KEIR RADNEDGE in MOSCOW —- Gianni Infantino was born in 1970, hence 40 years after the inaugural World Cup, but this accident of birth did not prevent him today from hailing Russia 2018 as “the best World Cup ever.”
The finals in the largest-ever host country had been “fantastic, incredible, unbelievable,” he boasted in a swirl of hyperbole beyond even the usual closing press conference standards of FIFA presidential predecessor Sepp Blatter.
The greatest specific success had been the introduction of video assistance. Infantino said that disputes over offside goals would no longer exist in any match or competition using VAR. Its application in Russia had been a major triumph even though the decision had been taken at comparatively short notice.
He said: “We were brave to put it in place. We started a test phase one week after my election as president two years ago. I was sceptical but I thought that if we didn’t test it we would not know if it worked.
“So we tested it and I got into it and it was our unanimous opinion that we should try it at the World Cup – and the results are extremely clear and positive. We have had more than 440 checks so far, 19 reviews in the 62 matches – one every three-and-a-half matches – and 16 decisions changed from wrong to right.
“The word ‘progress’ means to make things better so this is progress because VAR is cleaning football, making it more honest and transparent and helping referees with their decisions: 95pc were already correct and that, thanks to VAR, we increased to 99.32pc.
“The goal on offside is finished. You will never see a goal from an offside position again when VAR is being used.”
Infantino also pointed to the ‘educational’ effect of VAR in terms of fair play.
He said: “We had six or seven red cards for violent conduct at the last few World Cups but so far here it has been zero for violent play because everyone knows that, whatever you do, someone will see it on one of the cameras and you will be sent off.
“We are very happy that we have introduced VAR and now it is difficult to think about the World Cup without VAR. It has been a more just competition thanks to VAR. This is what we wanted to achieve and this is what we have achieved.”
Looking ahead, Infantino insisted no decision had been taken on whether to rush forward to Qatar 2022 the expansion of the World Cup from 32 to 48 teams which will be enacted, in any case, for the 2026 finals in United States, Canada and Mexico.
This contradicted a statement earlier in the week by Marco Van Basten, the former Dutch international who is FIFA’s chief technical development officer, that 48 teams had been ruled out for Qatar.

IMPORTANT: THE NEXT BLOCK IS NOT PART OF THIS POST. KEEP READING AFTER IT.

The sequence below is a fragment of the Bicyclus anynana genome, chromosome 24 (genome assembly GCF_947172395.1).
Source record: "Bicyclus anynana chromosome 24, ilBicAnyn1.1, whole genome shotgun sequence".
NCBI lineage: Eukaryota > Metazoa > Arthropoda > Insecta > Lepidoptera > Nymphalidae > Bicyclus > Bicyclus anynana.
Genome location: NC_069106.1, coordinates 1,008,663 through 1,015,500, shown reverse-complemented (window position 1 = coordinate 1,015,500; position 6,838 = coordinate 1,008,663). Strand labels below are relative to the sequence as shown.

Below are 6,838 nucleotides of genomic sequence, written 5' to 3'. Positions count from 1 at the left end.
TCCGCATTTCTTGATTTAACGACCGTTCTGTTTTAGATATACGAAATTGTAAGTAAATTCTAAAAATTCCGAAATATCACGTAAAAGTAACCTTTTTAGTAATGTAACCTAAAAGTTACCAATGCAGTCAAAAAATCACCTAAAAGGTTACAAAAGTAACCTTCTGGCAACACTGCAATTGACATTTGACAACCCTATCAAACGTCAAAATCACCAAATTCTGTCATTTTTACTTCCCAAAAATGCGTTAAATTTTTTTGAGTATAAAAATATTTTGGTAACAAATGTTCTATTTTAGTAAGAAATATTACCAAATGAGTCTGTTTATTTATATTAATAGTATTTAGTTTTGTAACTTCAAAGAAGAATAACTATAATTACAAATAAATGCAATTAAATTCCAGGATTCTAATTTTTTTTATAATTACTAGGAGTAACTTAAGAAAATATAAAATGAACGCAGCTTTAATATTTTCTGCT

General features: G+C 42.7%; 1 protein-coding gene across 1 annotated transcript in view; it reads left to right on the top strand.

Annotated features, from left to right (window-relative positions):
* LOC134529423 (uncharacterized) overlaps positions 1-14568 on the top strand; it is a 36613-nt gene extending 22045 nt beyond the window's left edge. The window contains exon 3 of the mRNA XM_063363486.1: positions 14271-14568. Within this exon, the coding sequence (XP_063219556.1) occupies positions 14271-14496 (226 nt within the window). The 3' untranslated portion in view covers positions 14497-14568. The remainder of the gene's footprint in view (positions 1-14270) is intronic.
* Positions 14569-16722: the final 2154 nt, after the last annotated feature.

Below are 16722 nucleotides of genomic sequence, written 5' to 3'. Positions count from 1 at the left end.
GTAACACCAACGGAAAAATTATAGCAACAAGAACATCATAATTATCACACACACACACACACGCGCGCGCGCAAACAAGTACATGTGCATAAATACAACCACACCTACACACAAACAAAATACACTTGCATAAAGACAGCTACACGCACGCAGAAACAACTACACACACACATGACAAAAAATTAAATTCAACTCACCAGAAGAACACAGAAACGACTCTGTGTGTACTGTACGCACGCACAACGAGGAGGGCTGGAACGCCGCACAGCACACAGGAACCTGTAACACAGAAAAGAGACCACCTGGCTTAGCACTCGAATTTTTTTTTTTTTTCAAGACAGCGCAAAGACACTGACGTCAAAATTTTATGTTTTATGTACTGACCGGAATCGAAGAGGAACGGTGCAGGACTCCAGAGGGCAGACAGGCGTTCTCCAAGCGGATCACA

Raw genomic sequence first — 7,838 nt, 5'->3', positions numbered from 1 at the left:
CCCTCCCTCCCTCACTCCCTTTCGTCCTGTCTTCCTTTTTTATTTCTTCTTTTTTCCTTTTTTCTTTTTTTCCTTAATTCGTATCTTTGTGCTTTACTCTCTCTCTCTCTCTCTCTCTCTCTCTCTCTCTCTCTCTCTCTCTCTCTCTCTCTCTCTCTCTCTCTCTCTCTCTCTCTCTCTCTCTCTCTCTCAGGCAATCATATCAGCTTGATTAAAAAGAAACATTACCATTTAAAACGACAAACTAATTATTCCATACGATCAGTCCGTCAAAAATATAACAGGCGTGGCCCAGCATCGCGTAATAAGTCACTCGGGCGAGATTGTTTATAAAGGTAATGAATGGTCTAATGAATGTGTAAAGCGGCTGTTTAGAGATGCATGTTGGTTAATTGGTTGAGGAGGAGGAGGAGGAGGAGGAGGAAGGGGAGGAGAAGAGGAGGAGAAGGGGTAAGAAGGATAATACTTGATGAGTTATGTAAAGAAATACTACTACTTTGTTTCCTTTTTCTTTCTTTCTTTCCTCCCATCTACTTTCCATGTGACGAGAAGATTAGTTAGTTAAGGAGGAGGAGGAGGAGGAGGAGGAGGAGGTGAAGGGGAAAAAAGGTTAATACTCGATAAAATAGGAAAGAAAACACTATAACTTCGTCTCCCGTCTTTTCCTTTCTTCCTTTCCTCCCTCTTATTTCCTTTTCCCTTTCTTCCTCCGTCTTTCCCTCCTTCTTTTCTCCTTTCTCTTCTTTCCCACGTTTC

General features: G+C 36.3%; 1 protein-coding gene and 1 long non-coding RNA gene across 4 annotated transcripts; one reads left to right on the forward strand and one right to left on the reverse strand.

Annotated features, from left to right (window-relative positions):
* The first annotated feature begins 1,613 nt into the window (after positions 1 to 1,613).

Infantino said: “Whether it’s 32 teams or 48 will be decided in the next months. First we’ll discuss it with the Qataris and if there is a possibility we’ll discuss it in council and with our stakeholders. We’ll discuss it calmly and quietly. So no decision has been taken yet. At the moment [in 2022] we have a World Cup with 32 teams.”
Also later this year, said Infantino, FIFA would consider whether “additional measures” were necessary to guard against concussion.
He hailed the absence of positive dope tests, warned Nigeria that government intervention would result in international suspension and promised greater FIFA support for federations in the developing world. Notably, however, he refrained from suggesting that responsibility for raising standards in Africa and Asia lay anywhere else than with those specific federations and confederations.
FIFA’s support strategy might be expressed in an expansion of the international game’s competitive structure. Infantino hinted at the options available in terms of the global nations league – also for women’s football – and expanded Club World Cup which are being discussed in the corridors of power.
As for the World Cup currently drawing to a close, Infantino struggled to find enough superlatives.
The stadia had drawn 98pc capacity, the fan fests 7m visitors, Russia had recorded more than 1m tourists and the tournament had attracted 3bn TV viewers (1bn expected for Sunday’s Final) with an 11bn reach for FIFA’s World Cup digital channels.
Infantino said: “Since a couple of years I was saying that this would be the best World Cup ever. Today I can say it with more conviction: I believe, I lived it and it is the best World Cup ever.” For this he thanked “everyone involved in the organisation – of course the main actors are those on the pitch, the players, referees and coaches – but also those who made sure everything works smoothly.
Thanks all round
He added: “A big thankyou to Russia, to the Russian government, to President Putin of course, to the local organising committee, to the Russian Football Union, to everyone involved in this country to make sure this World Cup would be the best ever. That means more than 100,000 involved in one capacity or another.
“We had only one 0-0 draw and we had some great games with a lot of drama. On the organisational side, in terms of stadia, airports, hotels, transport and security the level of operational expertise has been excellent, unprecedented – and it’s not only me who has been saying it.”
The FIFA supremo, who is seeking re-election next year, considered the quality of the World Cup had brought the focus back to football and footballers and away from presidents, vice-presidents and administrators.
Pity that Infantino, on his $1.5m salary, undermined that claim by facing the world’s media wearing a red voluteer’s hoodie. But then, FIFA is only one of many rich sports bodies being challenged over the increasingly sensitive issue of volunteerism. That may be also be a subject for the World Cup debriefing.